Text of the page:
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I just filed my 2012 taxes. I had 4 different W-2s and a 1099-MISC. I usually file my taxes really early, and this year I kept putting it off and putting it off. I couldn’t really bear to see my total income for last year, nor to figure out the taxes I owed from consulting and teaching projects I did with my old job. 

But today, which happen to be Easter, a bunch of people I work with got together and we repainted our performance space. It looked so clean and lovely, and it will be a great start to our Spring season. I figured I owed myself that same fresh start. 

So I did my taxes. Afterwards, I had this strange impulse to buy myself a present, and I realized that  was my “old self” talking, the person who would buy new shoes or a new outfit because I had a bad day at work, the person who would cover up anger and frustration with a “present.” 

I’m thankfully sticking to my plan–no soda, no credit cards. It’s been 3 months, one whole quarter, and I’m still on my plan. It’s hard, but amazing and totally liberating. 

I feel like I have taken the final step in putting last year behind me. That too feels liberating. 

Now I will eat some French fries and watch a Danish movie 

 

I know that even as I sit three feet away from a person who just sent me an email, there is always time for me together write or say the words “thank you” via email or my actual mouth, every time they do good work. There is no excuse not to say it. It is not wrong to praise. Saying “thank you” also opens up the possibility for giving feedback (both positive and negative) on projects, because the person feels acknowledged and valued. I seriously want to make a study of saying it as much as possible as a boss.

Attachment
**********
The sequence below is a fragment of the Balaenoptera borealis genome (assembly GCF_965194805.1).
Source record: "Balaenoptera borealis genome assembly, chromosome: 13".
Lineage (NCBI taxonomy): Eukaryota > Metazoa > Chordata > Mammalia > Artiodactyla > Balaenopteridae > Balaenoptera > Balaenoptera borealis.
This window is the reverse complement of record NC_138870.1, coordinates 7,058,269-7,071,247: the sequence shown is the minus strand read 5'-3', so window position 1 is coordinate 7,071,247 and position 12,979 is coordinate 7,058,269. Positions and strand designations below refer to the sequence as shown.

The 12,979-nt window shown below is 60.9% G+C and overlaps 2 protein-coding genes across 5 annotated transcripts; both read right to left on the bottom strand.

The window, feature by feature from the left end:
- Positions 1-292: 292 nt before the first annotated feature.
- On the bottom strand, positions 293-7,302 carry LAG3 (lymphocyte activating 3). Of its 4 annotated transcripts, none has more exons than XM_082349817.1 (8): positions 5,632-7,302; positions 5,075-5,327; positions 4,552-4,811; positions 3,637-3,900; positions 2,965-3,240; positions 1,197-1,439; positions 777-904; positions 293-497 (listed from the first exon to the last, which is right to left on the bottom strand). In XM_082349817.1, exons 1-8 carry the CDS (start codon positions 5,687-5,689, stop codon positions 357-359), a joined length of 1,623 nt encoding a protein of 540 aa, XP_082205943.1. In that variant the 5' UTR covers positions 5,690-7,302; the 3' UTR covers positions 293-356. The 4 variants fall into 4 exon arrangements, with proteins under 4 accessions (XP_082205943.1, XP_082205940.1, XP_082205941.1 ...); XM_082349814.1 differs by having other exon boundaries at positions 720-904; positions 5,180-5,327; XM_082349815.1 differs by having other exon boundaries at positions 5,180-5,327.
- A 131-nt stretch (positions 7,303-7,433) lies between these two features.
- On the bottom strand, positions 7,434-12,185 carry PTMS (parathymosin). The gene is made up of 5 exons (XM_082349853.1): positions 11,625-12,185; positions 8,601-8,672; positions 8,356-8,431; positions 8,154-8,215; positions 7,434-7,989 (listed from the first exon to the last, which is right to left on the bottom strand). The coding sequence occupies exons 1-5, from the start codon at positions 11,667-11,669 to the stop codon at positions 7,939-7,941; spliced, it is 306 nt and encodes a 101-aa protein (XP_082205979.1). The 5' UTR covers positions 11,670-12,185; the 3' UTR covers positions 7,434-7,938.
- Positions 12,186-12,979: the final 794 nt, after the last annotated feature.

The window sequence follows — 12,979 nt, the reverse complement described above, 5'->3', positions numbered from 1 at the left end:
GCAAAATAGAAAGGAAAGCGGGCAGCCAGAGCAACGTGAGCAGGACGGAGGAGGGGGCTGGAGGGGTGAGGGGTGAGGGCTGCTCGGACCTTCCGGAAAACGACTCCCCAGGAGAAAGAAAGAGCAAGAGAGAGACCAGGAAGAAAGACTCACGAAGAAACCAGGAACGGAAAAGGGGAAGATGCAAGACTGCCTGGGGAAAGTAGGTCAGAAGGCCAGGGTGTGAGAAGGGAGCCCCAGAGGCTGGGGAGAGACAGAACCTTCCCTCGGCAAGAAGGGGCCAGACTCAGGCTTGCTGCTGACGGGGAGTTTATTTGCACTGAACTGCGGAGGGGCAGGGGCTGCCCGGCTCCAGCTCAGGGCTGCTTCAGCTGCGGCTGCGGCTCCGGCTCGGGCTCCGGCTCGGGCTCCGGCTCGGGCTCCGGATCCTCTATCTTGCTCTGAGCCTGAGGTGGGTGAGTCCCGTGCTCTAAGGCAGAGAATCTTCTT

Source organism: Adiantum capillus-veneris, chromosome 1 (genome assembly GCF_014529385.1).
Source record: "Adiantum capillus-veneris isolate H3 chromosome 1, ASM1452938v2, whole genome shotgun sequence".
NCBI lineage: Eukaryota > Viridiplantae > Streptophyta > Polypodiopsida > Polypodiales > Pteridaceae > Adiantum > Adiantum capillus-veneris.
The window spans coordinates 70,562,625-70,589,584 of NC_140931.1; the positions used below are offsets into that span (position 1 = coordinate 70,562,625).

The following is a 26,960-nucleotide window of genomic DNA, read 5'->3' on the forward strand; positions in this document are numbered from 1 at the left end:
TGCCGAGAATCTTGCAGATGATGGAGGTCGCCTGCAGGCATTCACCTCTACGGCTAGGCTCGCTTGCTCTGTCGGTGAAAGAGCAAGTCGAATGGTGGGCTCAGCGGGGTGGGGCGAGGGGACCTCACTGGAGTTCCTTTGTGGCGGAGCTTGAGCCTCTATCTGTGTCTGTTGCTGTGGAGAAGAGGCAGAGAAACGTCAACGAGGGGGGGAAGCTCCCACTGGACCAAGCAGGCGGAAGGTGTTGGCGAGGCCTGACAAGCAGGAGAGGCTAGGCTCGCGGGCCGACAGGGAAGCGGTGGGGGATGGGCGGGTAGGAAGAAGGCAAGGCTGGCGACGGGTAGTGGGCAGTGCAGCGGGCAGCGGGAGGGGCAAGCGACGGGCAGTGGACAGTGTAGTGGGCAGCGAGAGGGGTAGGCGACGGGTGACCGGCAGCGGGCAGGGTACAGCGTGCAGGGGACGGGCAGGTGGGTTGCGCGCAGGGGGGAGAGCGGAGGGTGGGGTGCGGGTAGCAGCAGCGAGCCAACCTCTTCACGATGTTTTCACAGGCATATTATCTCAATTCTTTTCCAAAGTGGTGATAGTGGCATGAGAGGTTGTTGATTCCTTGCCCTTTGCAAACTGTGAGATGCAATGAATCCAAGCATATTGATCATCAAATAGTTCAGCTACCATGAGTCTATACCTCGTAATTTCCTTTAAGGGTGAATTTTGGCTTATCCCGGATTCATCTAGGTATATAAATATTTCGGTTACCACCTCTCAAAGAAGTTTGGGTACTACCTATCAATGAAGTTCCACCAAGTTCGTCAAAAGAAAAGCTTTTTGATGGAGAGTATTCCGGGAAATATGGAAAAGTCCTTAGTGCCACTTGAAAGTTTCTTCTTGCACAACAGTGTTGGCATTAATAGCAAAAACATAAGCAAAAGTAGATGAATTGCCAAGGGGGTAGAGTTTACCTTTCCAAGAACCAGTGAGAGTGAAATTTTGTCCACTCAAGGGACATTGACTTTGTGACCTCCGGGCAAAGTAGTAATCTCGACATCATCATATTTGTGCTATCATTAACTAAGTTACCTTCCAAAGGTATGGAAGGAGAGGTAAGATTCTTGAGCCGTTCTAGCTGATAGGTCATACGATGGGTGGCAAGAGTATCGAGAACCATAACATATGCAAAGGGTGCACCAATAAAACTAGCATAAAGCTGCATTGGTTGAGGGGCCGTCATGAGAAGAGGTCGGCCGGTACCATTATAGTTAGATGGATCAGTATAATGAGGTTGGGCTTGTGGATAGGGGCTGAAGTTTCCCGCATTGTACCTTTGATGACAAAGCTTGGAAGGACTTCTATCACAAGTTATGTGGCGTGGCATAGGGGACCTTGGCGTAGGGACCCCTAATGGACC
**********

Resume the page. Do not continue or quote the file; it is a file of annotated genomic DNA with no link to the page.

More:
Today I showed up my workplace to discover that someone had left a faucet running and flooded the bathroom. I mopped it up.

I also had a prospective renter tell me that I was really good at helping her think through details for her performance. I felt really proud of that. 

I am trying to let the good of today outweigh the bad. To that end, I am leaving early to go drop off a grant application and then join a gym so that I can work off some of this intense anger. 

Vacations make you more productive!

I’ve been saying this for years. Especially in the arts, where the creative mind can be hard to take, and where organizations and staff are under-resourced, the answer always just seems to be to work all the time.

I worked yesterday, and it was my 13th day in a row of doing some work, though not always at the office. 

Today, I make pizza and probably read most of Katherine Boo’s Behind the Beautiful Forevers

Guys, seriously. Running a small nonprofit with two other part time staff members, one part-time intern, and several volunteers and event staff is difficult. 

I feel bad today because I made a mistake twice in the space of one week that has to do with acknowledging another nonprofit that is involved in a collaboration. I thought it was a two-way partnership, but it isn’t, it’s a three-way partnership. I feel frustrated with myself and embarrassed that it happened again. 

I think the thing that is hardest for me is just how much customer service my day involves–opening the door, cleaning the bathroom, taking out the trash, booking last minute rehearsals, walking artists through contracts and rental options. It’s all necessary and important work. But it takes up so much time, and I constantly feel unable to focus and concentrate on the larger scale projects that will bring about long term sustainability. 

Anyway, grumpy grump. Off to work I go, an hour “late” even though all my time for today and tomorrow is unpaid (well, comp) time. 

Larkin Callaghan

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